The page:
Intensive Care Medicine

, Volume 26, Issue 11, pp 1612–1618

Expiratory time constants in mechanically ventilated patients with and without COPD

  • M. Lourens
  • B. van den Berg
  • J. Aerts
  • A. Verbraak
  • H. Hoogsteden
  • J. Bogaard
Original

DOI: 10.1007/s001340000632

Cite this article as:
Lourens, M., van den Berg, B., Aerts, J. et al. Intensive Care Med (2000) 26: 1612. doi:10.1007/s001340000632

Abstract

Objective: In mechanically ventilated patients, the expiratory time constant provides information about the respiratory mechanics and the actual time needed for complete expiration. As an easy method to determine the time constant, the ratio of exhaled tidal volume to peak expiratory flow has been proposed. This assumes a single compartment model for the whole expiration. Since the latter has to be questioned in patients with chronic obstructive pulmonary disease (COPD), we compared time constants calculated from various parts of expiration and related these to time constants assessed with the interrupter method. Design: Prospective study. Setting: A medical intensive care unit in a university hospital. Patients: Thirty-eight patients (18 severe COPD, eight mild COPD, 12 other pathologies) were studied during mechanical ventilation under sedation and paralysis. Measurements and results: Time constants determined from flow-volume curves at 100%, the last 75, 50, and 25% of expired tidal volume, were compared to time constants obtained from interrupter measurements. Furthermore, the time constants were related to the actual time needed for complete expiration and to the patient's pulmonary condition. The time constant determined from the last 75% of the expiratory flow-volume curve (RCfv75) was in closest agreement with the time constant obtained from the interrupter measurement, gave an accurate estimation of the actual time needed for complete expiration, and was discriminative for the severity of COPD. Conclusions: In mechanically ventilated patients with and without COPD, a time constant can well be calculated from the expiratory flow-volume curve for the last 75% of tidal volume, gives a good estimation of respiratory mechanics, and is easy to obtain at the bedside.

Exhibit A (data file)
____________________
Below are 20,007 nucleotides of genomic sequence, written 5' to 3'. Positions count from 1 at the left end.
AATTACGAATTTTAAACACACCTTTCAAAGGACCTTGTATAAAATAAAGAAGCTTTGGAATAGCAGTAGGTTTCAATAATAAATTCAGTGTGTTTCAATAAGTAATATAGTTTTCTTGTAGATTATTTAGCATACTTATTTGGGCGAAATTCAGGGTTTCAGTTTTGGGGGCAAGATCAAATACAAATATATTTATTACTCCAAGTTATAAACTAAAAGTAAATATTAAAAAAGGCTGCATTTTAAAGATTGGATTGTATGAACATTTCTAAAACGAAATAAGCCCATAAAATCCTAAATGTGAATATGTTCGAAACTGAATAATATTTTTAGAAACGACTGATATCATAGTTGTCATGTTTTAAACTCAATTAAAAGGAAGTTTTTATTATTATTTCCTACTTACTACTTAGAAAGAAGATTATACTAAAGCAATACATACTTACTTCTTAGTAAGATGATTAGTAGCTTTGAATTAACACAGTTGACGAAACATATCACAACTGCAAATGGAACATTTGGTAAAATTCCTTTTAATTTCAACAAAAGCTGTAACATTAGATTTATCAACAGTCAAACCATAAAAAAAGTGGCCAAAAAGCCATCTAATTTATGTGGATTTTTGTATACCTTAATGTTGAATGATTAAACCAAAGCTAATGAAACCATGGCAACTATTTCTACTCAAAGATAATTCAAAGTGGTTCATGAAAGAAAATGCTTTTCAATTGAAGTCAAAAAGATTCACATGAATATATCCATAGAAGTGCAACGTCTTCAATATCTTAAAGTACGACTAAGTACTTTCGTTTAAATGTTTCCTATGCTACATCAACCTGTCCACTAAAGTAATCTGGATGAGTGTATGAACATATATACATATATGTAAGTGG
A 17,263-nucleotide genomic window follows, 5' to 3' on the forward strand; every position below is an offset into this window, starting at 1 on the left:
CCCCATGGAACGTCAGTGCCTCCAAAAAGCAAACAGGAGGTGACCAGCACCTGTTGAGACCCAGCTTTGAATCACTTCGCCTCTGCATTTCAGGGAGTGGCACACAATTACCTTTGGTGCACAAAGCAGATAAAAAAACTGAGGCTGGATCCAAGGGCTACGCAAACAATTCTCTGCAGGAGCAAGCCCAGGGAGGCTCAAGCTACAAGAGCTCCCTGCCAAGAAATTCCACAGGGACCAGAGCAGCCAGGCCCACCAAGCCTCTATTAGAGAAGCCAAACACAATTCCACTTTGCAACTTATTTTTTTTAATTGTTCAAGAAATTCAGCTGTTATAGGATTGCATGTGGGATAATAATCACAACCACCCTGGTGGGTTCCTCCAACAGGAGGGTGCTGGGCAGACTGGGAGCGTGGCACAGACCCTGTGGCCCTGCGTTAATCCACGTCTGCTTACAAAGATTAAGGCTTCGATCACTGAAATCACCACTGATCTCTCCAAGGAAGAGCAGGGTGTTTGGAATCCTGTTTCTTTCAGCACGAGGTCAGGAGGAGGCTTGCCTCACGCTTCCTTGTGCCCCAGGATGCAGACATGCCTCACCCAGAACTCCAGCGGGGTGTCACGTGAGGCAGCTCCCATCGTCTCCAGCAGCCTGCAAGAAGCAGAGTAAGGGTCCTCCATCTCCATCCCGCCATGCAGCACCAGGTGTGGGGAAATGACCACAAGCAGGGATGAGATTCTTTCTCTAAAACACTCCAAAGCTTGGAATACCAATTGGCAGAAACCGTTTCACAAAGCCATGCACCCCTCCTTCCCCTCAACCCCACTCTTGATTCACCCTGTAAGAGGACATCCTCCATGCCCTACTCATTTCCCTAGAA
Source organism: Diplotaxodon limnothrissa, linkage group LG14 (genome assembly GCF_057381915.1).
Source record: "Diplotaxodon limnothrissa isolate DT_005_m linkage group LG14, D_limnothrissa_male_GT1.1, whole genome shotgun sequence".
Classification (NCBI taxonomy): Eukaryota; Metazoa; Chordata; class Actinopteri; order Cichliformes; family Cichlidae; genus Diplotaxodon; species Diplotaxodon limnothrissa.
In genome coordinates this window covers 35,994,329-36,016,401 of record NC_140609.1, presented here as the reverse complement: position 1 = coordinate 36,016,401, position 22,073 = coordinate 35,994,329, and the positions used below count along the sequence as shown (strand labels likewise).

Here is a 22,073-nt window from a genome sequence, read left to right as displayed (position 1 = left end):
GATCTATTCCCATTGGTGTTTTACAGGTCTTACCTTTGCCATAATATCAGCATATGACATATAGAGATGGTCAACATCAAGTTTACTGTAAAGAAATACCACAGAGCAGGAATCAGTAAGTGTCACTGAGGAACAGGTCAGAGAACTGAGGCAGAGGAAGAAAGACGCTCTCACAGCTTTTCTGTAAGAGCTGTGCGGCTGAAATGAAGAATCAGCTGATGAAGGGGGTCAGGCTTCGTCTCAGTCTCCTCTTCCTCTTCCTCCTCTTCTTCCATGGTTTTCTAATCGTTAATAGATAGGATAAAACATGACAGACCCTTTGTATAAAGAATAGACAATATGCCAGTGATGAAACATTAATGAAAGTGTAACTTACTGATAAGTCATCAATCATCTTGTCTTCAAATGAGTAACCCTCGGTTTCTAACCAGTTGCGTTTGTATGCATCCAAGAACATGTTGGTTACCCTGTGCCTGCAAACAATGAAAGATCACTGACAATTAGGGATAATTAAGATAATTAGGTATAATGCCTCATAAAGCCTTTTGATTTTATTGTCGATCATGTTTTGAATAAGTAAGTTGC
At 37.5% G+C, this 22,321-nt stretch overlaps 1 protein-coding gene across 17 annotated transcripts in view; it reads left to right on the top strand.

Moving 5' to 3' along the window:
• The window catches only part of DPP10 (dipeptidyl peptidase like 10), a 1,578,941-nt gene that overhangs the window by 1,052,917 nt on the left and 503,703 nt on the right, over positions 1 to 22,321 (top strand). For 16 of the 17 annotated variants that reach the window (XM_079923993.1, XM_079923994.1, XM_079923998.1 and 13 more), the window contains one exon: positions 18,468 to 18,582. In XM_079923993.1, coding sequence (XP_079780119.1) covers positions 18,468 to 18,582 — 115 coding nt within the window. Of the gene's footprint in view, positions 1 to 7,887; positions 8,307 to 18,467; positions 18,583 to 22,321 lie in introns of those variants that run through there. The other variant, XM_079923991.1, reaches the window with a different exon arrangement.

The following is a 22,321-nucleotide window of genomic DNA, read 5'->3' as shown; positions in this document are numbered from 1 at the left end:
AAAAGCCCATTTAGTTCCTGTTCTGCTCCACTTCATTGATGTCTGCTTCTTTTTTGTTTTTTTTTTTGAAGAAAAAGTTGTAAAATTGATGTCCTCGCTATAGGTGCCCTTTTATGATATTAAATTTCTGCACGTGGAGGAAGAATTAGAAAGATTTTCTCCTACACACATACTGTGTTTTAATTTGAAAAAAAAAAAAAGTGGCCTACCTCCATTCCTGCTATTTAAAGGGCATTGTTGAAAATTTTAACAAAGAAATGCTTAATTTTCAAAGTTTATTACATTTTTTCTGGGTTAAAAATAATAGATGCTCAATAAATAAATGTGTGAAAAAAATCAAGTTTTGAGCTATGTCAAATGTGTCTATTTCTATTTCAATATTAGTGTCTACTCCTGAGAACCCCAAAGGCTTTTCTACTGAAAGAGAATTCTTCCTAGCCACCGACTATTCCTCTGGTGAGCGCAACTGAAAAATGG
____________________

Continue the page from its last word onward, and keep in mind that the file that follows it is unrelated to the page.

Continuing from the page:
Mechanical ventilation Chronic obstructive pulmonary disease Respiratory mechanics Flow-volume curve Time constant Airflow obstruction 

Copyright information

© Springer-Verlag 2000

Authors and Affiliations

  • M. Lourens
    • 1
  • B. van den Berg
    • 1
  • J. Aerts
    • 1
  • A. Verbraak
    • 1
  • H. Hoogsteden
    • 1
  • J. Bogaard
    • 1
  1. 1.Department of Pulmonary and Intensive Care Medicine, Erasmus Medical Centre Rotterdam, Dr Molewaterplein 40, 3015 6D Rotterdam, The NetherlandsThe Netherlands